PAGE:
My Fulbright Story: Arts & Museums

If I had to name the most surprising cultural difference that I’ve observed between the United States and Australia, I would say the ‘emphasis on patronage’.

In its traditional sense, the idea of patronage is about elevating artists ‘to a new level of social and cultural importance’, and this has largely allowed the Arts to flourish throughout history. 

But patronage in the United States seems to be on another level. 

In fact, in 2011 alone, $13 billion dollars was donated to ‘Arts, Culture, and the Humanities’ where ~ 75% of donations stemmed from individual philanthropic contributions.

Couple this with over 100 years of philanthropic activity and you get a world-class arts and culture scene. 

Isabella Stewart Gardner Museum

Named after arguably the most famous arts collector and philanthropist in the U.S., Isabella Gardner lived and breathed music and art. 

An avid traveller and well-read individual, Isabella used her personal wealth to accumulate some of the finest pieces in the world and following her death in 1924, left her museum ‘for the education and enjoyment of the public forever.

Today, the beauty of this museum resides in the sprawling courtyard, eclectic collection of all kinds of art, intimate music concert series, and the juxtaposition of an adjacent centre filled with modern art. 

Museum of Fine Art (MFA)

When I first stepped into the MFA, I thought to myself, ‘this is easily at least two to three times bigger than any museum I’ve been to in Australia.

Later, I realised that MFA is among the top 20 biggest art museums in the world with near 500,000 pieces of art from across the globe and centuries filling its over 20,000 square meters of prime real estate. 

It certainly deserves the title of being ‘one of the most comprehensive art museums in the world.’

What’s even better is that entry is free for local college students! And on weekends, you’ll likely see aspiring artists sketching away several meters behind one of countless artistic masterpieces. 

Symphony Hall

Home to Boston Symphony Orchestra and Boston Pops, the Symphony Hall also welcomes dozens of the finest musicians today. 

Lang Lang, Janine Jensen, Mitsuko Uchida, Sheku Kanneh-Mason are just some artists scheduled to perform in the upcoming months, not to mention, the famous Boston Speakers Series that have hosted influential figures like Theresa May and Bill Nye.

Coming from an island nation and city where we would count our blessings for being able to witness some of the world’s best musicians, the Symphony Hall’s calendar of events is enviable. 

I was fortunate enough to attend a concert featuring Joshua Bell and the Academy of St Martin in the Fields. I can still remember the standing ovation when they performed at the Sydney Opera House in 2017. It was a flagship event of the year whereas Boston locals are privileged to attend as though it’s ‘just another night at the symphony’!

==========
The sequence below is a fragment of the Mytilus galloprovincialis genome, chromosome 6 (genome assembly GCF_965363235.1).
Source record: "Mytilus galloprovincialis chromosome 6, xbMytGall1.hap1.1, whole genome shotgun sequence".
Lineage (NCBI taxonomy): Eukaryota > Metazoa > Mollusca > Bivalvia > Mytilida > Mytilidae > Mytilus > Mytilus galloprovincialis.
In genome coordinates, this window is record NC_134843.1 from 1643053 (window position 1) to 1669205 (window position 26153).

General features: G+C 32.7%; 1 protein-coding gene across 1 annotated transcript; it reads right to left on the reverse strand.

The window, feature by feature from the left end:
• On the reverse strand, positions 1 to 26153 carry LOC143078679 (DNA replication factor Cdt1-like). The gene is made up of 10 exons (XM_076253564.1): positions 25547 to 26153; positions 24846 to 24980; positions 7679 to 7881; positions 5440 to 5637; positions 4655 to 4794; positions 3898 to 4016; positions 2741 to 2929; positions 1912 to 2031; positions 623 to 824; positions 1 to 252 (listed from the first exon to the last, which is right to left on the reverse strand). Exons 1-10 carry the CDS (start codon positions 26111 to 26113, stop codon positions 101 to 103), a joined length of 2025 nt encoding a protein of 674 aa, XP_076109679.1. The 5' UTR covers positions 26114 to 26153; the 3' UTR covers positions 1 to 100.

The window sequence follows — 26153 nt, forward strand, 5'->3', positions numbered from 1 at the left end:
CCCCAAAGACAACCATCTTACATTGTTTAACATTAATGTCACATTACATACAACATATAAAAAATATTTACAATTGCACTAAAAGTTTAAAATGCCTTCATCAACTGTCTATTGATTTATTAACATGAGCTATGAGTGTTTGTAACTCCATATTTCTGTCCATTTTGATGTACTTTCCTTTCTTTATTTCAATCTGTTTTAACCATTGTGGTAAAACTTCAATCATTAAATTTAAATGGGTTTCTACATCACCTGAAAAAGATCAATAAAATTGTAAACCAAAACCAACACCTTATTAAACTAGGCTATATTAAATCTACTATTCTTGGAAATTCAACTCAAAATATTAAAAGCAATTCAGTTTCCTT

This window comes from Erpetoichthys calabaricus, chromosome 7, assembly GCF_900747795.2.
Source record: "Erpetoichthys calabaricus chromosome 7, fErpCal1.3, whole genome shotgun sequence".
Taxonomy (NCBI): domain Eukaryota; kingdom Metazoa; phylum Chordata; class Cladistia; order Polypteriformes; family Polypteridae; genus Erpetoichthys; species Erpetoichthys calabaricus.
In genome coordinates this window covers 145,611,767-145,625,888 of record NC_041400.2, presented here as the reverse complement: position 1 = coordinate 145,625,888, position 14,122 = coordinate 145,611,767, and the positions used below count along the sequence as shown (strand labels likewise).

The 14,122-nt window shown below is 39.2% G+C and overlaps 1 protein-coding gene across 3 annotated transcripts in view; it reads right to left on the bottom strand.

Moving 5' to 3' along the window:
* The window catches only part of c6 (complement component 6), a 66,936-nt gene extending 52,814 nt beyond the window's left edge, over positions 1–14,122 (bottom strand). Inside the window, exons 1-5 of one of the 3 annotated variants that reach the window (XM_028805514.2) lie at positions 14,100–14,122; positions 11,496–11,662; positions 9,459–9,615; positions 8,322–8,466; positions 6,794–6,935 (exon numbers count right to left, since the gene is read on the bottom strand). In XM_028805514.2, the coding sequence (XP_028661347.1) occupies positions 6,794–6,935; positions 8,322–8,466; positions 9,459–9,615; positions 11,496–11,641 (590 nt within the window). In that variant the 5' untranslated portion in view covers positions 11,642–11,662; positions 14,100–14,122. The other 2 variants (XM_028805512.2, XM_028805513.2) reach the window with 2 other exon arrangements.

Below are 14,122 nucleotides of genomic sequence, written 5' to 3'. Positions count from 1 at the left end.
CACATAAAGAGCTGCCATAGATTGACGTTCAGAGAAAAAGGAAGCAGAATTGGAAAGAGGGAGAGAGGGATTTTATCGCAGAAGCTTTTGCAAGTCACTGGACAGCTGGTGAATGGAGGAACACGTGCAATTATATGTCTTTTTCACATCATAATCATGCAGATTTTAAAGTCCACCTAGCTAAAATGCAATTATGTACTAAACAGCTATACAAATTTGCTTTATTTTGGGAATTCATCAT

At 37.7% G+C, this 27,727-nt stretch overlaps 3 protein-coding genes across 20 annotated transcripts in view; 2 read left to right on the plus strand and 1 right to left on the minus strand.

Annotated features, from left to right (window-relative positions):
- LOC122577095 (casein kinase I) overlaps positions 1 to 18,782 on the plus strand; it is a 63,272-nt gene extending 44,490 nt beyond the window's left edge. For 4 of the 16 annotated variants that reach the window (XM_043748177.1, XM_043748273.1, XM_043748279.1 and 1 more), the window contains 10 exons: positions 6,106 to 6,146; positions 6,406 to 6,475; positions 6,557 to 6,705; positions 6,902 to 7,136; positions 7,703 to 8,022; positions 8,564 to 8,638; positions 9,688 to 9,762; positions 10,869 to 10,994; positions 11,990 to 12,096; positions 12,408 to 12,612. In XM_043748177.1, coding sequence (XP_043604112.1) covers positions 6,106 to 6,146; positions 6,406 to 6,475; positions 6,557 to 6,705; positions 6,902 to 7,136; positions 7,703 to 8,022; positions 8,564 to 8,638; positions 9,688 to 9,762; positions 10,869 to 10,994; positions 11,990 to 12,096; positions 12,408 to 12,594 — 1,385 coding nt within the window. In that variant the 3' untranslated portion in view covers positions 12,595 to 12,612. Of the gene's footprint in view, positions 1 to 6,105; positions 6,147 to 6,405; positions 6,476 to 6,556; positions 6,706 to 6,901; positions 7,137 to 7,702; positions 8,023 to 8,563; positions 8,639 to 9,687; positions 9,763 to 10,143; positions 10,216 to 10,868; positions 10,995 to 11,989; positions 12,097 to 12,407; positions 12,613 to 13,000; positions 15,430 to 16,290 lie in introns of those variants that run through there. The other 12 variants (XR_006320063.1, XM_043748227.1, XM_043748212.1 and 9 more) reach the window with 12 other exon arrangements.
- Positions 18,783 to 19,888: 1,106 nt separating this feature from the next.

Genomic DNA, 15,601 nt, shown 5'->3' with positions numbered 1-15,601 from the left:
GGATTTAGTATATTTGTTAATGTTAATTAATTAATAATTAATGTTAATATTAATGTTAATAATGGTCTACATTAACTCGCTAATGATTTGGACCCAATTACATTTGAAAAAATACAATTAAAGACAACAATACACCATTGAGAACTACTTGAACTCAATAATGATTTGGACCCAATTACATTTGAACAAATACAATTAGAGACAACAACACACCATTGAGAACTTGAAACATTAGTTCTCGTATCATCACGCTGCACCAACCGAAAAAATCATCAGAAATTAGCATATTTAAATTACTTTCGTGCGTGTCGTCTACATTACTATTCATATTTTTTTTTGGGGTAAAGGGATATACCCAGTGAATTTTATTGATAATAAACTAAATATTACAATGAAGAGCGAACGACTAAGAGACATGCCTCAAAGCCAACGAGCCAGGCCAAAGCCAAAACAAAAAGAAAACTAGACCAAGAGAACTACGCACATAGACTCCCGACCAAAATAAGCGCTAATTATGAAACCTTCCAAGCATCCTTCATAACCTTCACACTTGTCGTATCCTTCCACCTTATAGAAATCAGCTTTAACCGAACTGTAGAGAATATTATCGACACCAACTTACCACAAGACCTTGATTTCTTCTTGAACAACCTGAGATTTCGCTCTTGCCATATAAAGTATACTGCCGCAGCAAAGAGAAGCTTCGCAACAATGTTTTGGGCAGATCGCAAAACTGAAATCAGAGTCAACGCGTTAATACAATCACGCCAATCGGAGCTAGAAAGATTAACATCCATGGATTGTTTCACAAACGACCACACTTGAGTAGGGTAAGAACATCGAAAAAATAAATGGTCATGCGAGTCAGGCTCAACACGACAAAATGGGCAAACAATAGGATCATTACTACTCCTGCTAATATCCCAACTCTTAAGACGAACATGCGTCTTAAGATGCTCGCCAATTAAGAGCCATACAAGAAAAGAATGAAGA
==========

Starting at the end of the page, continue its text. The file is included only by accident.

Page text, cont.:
Boston Ballet

In addition to Mikko Nissinen’s inspired direction of Tchaikovsky’s infamous Swan Lake, the most memorable moment from watching the Boston Ballet was seeing the company’s leadership in advancing diversity and inclusion.

It’s not often that you see people of colour gracing the stage, let alone given solos (at least when we consider major European ballet companies). 

Other companies around the world should take heed in how such inclusivity can positively transform the Arts industry for generations to come. 

Brava Boston Ballet!

Music Livestreams

One of the upsides to the COVID-19 pandemic is that society at large is beginning to consider equitable alternatives to traditional practices and embrace initiatives that are more accessible to a wider audience.

As a result, I’ve been fortunate to watch several live streamed musical concerts in the comfort of my home including acclaimed Pinchas Zukerman with the Houston Symphony Orchestra and Boston local and emerging artist George Li at the Gilmore Piano Festival (both live streams made possible thanks to generous philanthropy).

Special mentions

Other museums that are well worth the trip and which have benefited from substantial philanthropic efforts include Boston Tea Party Museum and the Museum of Science

At the Boston Tea Party Museum, history truly comes to life thanks to dedicated actors in period costume and state-of-the-art theatrics.

Similarly, the Museum of Science has a spectacular display of exhibitions and artefacts which really puts awe into awe-inspiring. Some of my favourites include ‘Wicked Smart’, an exhibition that showcases some of the amazing innovations developed at home in Boston, the lightning show featuring the world’s biggest (and original) Van de Graaff generator, as well as the ‘Engineering Design Workshop’ which introduces people from all ages to the basic concepts of computer programming. 

Where would you like to visit? Let me know in the comments below!

This post is not sponsored. All views are my own.

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